I wasn’t born frugal. I wasn’t born in to a frugal family either. My parents had tough times BUT they were entrepreneurs and they always had a solution to their problems. They also had a goal and that was to be rich. Both died multimillionaires but they had absolutely no idea what it was like to be frugal. In fact, my father’s accountant used to come to his office once a month and I recall my dad making fun of him because the accountant packed his own lunch. Dad always sent out daily for his lunch. I know that because I was the errand girl who not only picked up his lunch items but also coordinated his lunch meals

I do remember some lean times growing up. For instance, there was this one Easter holiday where my mother didn’t have the money to buy my sister and I Easter Sunday Church clothes. My mother’s solution was to go and ask her father (my grandfather) for $100 or so in order to buy us new clothes. No Goodwill or thrift shopping. Top of the line for sis and me.

Which gets me to the next topic. My parents weren’t frugal BUT they were extremely cost effective. They wanted top shelf quality (because they wanted to be and look rich) but they didn’t want to pay top shelf prices. My mother mastered the art of buying stuff wholesale. That trait I did inherit from her. I would follow my mom around as she would seek out furniture outlets, discount outlets and at times, she would actually go straight to the manufacturer itself and buy whatever she wanted directly from the source, thus eliminating the (expensive) middleman/person. I inherited that trait from my mom also. I know how to look rich but not pay the rich person’s price.

My parents would buy homes in foreclosure, yachts that were repossessed, Mercedes Benz or Cadillacs that were turned back in to dealerships for non-payment, designer clothes at basement bargain prices, discontinued furniture or discontinued styles. My mom would do the same thing when it came to food items. She would go directly to the head baker, head chef, main food processing center and buy whatever gourmet food she wanted at wholesale prices. I’m guilty of all of the above.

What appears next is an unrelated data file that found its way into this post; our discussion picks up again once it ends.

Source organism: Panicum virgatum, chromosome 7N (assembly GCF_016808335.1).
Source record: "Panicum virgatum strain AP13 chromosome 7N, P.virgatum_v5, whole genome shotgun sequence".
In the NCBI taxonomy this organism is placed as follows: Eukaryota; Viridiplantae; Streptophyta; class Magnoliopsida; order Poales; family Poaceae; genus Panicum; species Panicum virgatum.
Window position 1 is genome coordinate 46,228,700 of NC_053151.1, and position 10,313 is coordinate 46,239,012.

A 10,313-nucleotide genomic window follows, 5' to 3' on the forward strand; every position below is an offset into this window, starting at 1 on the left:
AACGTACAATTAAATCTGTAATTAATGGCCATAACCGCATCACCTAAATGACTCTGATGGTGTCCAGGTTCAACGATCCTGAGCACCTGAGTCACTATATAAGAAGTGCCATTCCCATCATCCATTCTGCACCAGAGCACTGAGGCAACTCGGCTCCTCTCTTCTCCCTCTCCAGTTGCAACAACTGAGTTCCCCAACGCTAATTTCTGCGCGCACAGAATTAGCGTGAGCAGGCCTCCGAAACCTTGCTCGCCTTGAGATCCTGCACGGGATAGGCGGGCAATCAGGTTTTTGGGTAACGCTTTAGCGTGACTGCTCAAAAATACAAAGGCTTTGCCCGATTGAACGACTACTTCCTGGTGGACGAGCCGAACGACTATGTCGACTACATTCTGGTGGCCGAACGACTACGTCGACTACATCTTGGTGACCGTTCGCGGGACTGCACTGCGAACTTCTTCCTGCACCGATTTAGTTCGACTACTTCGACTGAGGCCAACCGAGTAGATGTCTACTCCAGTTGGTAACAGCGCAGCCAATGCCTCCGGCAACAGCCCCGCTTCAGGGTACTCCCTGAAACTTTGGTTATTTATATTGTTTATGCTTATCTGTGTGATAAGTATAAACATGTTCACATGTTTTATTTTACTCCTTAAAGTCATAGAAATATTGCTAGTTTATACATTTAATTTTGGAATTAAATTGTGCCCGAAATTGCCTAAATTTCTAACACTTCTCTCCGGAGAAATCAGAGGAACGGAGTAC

Every household should have this book!

It wasn’t until I was in my forties however, separated from the family fortune, when I first learned about frugality. It was the recession of the mid 1990’s when elderly people were eating dog food. Money was tight. Jobs were scarce and I was forced to make due with whatever little money I had. At that time, there was this frugal newsletter going around for $12 a year ($1 a month). It was written by Amy Dacyczyn and it was called ‘The Tightwad Gazette‘. (Promoting thrift as a viable alternative lifestyle) I was astounded at the things I learned out of those newsletters (which Amy eventually turned into a book) I had no idea that there were good, frugal, cheap ways a person could live and still maintain a great quality of life. To this day, hubby and I still make our $2 pizza every Friday night, still using the recipe we learned from Amy!

Here’s a video I made about it back in 2015:

Once I became solvent again, I stuck to my frugal ways. I sort of enjoyed them. Who doesn’t like saving money? It can be fun. When it came time for investing, I followed some of the advice my dad gave me (he was a self-made multimillionaire) and I followed some of the advice I gleaned off other self-made financial gurus, such as Suze Orman and Peter Schiff. I’m always reading self-help books, financial best sellers or listening to podcasts about retirement, investing, saving and just plain making it on one’s own.

I live a top shelf life at bottom shelf prices and am frugal to the core. The best part about being frugal is that you are never done learning. There’s always some thing, some new way to be a little bit more frugal than you were the day before. Bring it on! I love it!